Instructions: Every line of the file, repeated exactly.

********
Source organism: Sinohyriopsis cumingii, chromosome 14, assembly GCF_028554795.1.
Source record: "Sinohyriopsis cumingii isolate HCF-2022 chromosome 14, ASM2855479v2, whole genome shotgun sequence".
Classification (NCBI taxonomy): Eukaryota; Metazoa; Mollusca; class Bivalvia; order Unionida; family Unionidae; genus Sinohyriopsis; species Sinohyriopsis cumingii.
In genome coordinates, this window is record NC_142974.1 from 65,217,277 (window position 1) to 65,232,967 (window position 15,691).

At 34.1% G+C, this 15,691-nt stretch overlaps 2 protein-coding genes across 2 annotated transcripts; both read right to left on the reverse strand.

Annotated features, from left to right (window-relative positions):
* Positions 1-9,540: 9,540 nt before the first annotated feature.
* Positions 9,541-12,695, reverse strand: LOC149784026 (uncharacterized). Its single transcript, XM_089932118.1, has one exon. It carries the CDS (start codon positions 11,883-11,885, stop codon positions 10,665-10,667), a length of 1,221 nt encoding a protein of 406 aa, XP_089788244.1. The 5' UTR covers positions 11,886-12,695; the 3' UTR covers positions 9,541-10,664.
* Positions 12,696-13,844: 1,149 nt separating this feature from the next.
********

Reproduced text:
Source organism: Sinohyriopsis cumingii, chromosome 14, assembly GCF_028554795.1.
Source record: "Sinohyriopsis cumingii isolate HCF-2022 chromosome 14, ASM2855479v2, whole genome shotgun sequence".
Classification (NCBI taxonomy): Eukaryota; Metazoa; Mollusca; class Bivalvia; order Unionida; family Unionidae; genus Sinohyriopsis; species Sinohyriopsis cumingii.
In genome coordinates, this window is record NC_142974.1 from 65,217,277 (window position 1) to 65,232,967 (window position 15,691).

At 34.1% G+C, this 15,691-nt stretch overlaps 2 protein-coding genes across 2 annotated transcripts; both read right to left on the reverse strand.

Annotated features, from left to right (window-relative positions):
* Positions 1-9,540: 9,540 nt before the first annotated feature.
* Positions 9,541-12,695, reverse strand: LOC149784026 (uncharacterized). Its single transcript, XM_089932118.1, has one exon. It carries the CDS (start codon positions 11,883-11,885, stop codon positions 10,665-10,667), a length of 1,221 nt encoding a protein of 406 aa, XP_089788244.1. The 5' UTR covers positions 11,886-12,695; the 3' UTR covers positions 9,541-10,664.
* Positions 12,696-13,844: 1,149 nt separating this feature from the next.